Retail earnings are ramping up this week.
All of their stocks are in the green year to date except for Nordstrom, which is down almost 48%. Gap has been this group's biggest gainer, up over 41%.
With October retail sales missing expectations and a somewhat unpredictable holiday season around the corner, traders are on the lookout for anything that might indicate how the end-of-year spending story might play out for retailers.
"The first name I'm going to be watching is Best Buy and the second name we're going to be watching is Dollar Tree," Craig Johnson, senior technical research analyst at Piper Sandler, told CNBC's "Trading Nation" on Friday.
He pointed out that October's same-store sales numbers showed notable weakness in the clothing, food and drink and gasoline station categories.
"When you look at this chart of Best Buy, it's in a very nicely established upper-trending price channel and all we've seen as of late is just a nice little sideways consolidation, but the primary trend is still higher," Johnson said.
"I'd still be buying that stock heading into the earnings print here and I see a nice sort of implied option move in this name, too, about 7%," he said. "So, I think that's one that should be bought."
Dollar Tree, however, looked to be in a more precarious position, he said.
"Dollar Tree doesn't have a real meaningful online presence, and they also are going to have some challenges importing goods from China and Asia given the fact that they've got a lot of imported goods coming in and shipping rates are going dramatically higher," he said, pointing to the chart.
"We've been making this kind of broadening pattern — higher highs and lower lows — here, and when I see that kind of price action, I get a little bit more cautious," Johnson said. "I think you could probably get a decent move to the downside in that stock, down toward, perhaps, the low 80s as I look at the chart on that."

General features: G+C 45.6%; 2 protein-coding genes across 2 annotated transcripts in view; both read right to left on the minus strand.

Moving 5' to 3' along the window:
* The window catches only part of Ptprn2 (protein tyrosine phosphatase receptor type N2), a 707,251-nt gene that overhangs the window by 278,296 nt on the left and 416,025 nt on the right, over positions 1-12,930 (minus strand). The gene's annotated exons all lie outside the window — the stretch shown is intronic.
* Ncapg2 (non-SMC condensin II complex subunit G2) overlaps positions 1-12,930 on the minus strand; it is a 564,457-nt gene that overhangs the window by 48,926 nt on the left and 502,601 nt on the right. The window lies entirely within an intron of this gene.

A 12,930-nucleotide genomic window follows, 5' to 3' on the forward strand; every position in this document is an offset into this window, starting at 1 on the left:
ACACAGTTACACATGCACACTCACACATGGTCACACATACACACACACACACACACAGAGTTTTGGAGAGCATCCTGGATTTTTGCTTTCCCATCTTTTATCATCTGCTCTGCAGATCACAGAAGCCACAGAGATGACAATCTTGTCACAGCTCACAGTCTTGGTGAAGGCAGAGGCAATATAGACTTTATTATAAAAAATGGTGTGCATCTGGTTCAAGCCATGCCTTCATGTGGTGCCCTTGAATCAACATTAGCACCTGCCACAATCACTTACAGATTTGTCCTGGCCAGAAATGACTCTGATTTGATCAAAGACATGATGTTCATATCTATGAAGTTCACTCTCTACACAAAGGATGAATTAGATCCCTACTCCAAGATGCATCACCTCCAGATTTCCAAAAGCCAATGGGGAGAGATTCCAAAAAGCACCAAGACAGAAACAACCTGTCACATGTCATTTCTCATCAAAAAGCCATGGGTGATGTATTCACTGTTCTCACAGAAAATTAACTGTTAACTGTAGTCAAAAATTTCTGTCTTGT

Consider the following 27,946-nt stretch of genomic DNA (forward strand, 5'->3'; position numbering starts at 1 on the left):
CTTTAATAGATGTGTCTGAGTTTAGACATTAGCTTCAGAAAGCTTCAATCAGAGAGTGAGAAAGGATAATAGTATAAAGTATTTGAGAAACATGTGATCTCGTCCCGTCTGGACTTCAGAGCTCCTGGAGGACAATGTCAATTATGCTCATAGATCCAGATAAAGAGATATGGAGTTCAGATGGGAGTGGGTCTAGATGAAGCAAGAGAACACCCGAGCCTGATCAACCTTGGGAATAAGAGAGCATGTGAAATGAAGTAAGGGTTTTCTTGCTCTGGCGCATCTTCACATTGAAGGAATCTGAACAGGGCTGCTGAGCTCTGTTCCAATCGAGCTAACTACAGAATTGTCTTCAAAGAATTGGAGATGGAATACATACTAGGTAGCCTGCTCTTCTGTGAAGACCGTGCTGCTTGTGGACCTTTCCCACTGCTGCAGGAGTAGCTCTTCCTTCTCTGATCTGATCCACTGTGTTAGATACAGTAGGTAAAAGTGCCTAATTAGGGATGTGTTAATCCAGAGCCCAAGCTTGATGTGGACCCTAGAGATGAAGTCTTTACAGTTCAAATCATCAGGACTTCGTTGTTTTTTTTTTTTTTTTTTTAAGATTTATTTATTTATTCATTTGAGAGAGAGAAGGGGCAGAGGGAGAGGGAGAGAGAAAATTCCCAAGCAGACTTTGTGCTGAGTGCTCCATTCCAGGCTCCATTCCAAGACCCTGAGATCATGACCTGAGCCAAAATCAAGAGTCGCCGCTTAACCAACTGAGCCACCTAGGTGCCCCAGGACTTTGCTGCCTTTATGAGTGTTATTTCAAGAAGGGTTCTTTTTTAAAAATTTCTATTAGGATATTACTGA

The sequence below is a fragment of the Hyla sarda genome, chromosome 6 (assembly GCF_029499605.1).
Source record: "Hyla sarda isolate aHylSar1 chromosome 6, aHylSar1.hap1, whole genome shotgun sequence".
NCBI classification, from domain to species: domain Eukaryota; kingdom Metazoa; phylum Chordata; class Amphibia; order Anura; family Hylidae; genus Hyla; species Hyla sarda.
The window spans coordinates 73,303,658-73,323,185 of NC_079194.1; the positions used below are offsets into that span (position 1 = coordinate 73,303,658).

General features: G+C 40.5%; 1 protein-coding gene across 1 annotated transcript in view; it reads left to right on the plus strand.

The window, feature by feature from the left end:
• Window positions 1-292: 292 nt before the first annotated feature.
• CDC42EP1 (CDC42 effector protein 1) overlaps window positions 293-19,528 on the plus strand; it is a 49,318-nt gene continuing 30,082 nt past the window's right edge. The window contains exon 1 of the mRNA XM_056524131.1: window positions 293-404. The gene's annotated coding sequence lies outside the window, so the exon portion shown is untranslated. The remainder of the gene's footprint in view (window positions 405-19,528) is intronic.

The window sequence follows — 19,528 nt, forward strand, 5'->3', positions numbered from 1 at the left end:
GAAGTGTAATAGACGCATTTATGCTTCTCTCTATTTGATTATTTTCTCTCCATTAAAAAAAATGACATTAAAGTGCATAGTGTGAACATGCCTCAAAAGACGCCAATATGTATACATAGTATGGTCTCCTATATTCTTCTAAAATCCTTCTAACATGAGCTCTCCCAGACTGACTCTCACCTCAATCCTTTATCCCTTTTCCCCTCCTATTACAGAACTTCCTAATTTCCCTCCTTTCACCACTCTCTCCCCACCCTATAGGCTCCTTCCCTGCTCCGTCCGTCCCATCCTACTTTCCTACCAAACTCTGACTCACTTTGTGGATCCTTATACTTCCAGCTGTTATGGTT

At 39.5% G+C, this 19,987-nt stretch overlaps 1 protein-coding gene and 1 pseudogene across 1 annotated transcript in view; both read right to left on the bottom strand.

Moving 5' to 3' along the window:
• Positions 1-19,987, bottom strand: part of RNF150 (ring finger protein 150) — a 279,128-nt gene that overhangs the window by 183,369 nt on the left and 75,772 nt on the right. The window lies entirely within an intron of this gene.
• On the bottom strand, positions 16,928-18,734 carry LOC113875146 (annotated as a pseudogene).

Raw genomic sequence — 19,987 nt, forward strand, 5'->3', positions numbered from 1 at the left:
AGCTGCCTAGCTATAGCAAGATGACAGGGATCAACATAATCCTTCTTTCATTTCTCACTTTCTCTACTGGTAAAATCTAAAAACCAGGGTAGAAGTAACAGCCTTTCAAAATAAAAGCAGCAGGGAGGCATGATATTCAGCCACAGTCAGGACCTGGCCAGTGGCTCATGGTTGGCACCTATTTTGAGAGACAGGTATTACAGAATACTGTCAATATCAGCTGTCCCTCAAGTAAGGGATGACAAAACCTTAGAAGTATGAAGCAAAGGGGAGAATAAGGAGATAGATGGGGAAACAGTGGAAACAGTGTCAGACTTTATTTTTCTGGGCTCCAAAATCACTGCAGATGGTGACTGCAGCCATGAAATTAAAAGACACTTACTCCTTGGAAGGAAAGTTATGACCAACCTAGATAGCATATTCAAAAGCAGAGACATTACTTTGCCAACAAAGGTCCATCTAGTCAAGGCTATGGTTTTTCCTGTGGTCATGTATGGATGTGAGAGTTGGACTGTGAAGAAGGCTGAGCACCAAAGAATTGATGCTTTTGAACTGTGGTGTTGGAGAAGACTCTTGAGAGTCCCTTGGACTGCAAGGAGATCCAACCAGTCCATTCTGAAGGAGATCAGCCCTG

Dollar Tree shares closed less than half of 1% higher on Friday at $94.97. Best Buy was also up a fraction of a percent at $119.14 a share.
Consumer spending will likely take "longer than the market thinks" to come back in earnest, Boris Schlossberg, managing director of FX strategy at BK Asset Management, said in the same "Trading Nation" interview.
"The market at this point has kind of priced in the perfect scenario, but as far as retail goes, we now have this very, very unfortunate circumstance of peak Covid cases right at the time of peak shopping holiday season," Schlossberg said.
"It's going to be much more challenging for a lot of the bricks-and-mortar retailers, a lot of whom still depend on that shopping experience — the idea of ... basically being able to just do impulsive buying when you're in a physical store, which is where a lot of their additional sales come in," he said.
With new lockdowns taking effect across the country, retail's near-term prospects look bleak, Schlossberg said.
"I think a huge amount of shoppers are going to stay away from brick and mortar," he said. "To me, the picture is much … grimmer in the immediate future than the market thinks, and I think that's the problem. I think a lot of these big names are kind of overbought at this point. I would not be buying them and chasing them at this level."
Disclosure: Piper Sandler is a registered market maker for Best Buy.